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< Q12.32 TOC Q12.34 >

Question 12.33:
Is numerology part of Jewish Mysticism?


The Torah is studied on four general levels:

Gematria is not only used by Kabbalists, but is also useful as a hint or mnemonic, as a means of associating some idea with the text of the Torah. People who enjoy these things tend to be the same people as those who study kabbalah. Neither will appeal to the strict rationalist; even if one gives them a rationalist basis. However, that's just a psychological tendency. The Tosafist movement (12th and 13th cent CE) wasn't particularly kabbalistic (in fact, the competing pietists movement, Chassidei Ashkenaz was), yet their commentary is rife with gematria.

Kabbalah teaches that everything is an intentional act of G-d. Which implies that there are no coincidences. Such synchronicisties and other "coincidences" are potential learning experience, since G-d made them that way for a reason. Numbers are used as symbols, so that the number of elements in some commandment, or planets in the sky, letters in the Hebrew alphabet or letters of a given type, or whatever, are assumed to be chosen by G-d to indicate more about their significance. So, for example, it is deemed significant that there are the same number of days in the week as colors in the rainbow, both of which are one less than the number of days in the harvest festival of Succos and the number of strings in a tassle of tzitzis. Seven represents the totality of creation, eight is therefore striving to go beyond the limitations of this world. Sometimes, gematria is used here as well. A tool that is useful as a mnemonic device when studying Torah is a source for finding meaning for these coincidences.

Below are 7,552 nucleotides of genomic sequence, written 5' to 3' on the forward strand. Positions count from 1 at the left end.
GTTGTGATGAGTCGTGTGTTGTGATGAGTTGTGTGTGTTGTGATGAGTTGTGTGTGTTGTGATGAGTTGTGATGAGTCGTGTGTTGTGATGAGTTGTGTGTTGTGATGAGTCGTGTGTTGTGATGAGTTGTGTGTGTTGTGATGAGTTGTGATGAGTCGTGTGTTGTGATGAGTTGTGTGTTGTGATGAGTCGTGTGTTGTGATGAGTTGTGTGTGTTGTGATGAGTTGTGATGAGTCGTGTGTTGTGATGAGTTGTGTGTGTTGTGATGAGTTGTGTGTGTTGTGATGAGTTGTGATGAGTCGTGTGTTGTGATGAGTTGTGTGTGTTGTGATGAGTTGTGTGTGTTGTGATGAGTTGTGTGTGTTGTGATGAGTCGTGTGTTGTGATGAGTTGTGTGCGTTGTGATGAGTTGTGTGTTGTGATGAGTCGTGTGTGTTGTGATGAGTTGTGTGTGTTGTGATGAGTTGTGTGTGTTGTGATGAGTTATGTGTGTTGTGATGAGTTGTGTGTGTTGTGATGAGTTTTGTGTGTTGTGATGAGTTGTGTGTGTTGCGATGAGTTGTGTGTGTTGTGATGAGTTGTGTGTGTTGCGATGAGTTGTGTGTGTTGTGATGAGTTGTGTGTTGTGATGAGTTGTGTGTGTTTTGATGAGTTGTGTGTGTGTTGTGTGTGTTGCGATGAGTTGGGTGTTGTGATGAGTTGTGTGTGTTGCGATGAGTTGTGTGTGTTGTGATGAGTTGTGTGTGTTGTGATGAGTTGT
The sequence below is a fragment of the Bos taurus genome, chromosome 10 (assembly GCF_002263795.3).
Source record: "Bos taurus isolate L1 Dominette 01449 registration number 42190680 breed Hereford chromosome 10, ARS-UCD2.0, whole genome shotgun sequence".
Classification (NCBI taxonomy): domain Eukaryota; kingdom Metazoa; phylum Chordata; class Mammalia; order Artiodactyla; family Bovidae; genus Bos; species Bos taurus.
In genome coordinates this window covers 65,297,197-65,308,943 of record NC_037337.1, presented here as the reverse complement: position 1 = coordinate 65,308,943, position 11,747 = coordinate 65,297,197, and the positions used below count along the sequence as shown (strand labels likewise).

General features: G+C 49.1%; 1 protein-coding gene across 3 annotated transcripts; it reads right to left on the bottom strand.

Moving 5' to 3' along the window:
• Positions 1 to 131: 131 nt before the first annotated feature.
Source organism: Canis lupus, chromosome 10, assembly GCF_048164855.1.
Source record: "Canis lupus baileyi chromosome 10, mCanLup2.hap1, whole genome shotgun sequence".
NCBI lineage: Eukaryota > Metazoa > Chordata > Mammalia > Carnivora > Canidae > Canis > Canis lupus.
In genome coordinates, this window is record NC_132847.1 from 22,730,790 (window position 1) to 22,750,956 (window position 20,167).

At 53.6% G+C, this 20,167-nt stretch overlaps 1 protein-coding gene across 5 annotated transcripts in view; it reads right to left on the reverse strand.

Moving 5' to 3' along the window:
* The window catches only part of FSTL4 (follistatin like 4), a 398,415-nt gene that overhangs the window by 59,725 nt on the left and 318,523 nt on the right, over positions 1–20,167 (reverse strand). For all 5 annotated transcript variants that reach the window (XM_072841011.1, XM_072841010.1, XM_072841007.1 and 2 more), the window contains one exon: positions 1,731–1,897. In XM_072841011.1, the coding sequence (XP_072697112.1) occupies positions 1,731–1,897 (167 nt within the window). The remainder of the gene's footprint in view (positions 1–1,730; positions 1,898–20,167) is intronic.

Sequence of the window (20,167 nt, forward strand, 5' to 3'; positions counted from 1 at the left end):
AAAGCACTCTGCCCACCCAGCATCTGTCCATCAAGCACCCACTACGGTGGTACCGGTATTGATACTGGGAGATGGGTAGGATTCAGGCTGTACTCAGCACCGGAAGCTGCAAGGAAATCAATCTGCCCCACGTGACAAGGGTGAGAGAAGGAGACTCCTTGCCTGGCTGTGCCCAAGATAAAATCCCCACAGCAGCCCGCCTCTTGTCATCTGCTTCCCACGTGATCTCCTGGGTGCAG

The FAQ is a collection of documents that is an attempt to answer questions that are continually asked on the soc.culture.jewish family of newsgroups. It was written by cooperating laypeople from the various Judaic movements. You should not make any assumption as to accuracy and/or authoritativeness of the answers provided herein. In all cases, it is always best to consult a competent authority--your local rabbi is a good place to start.

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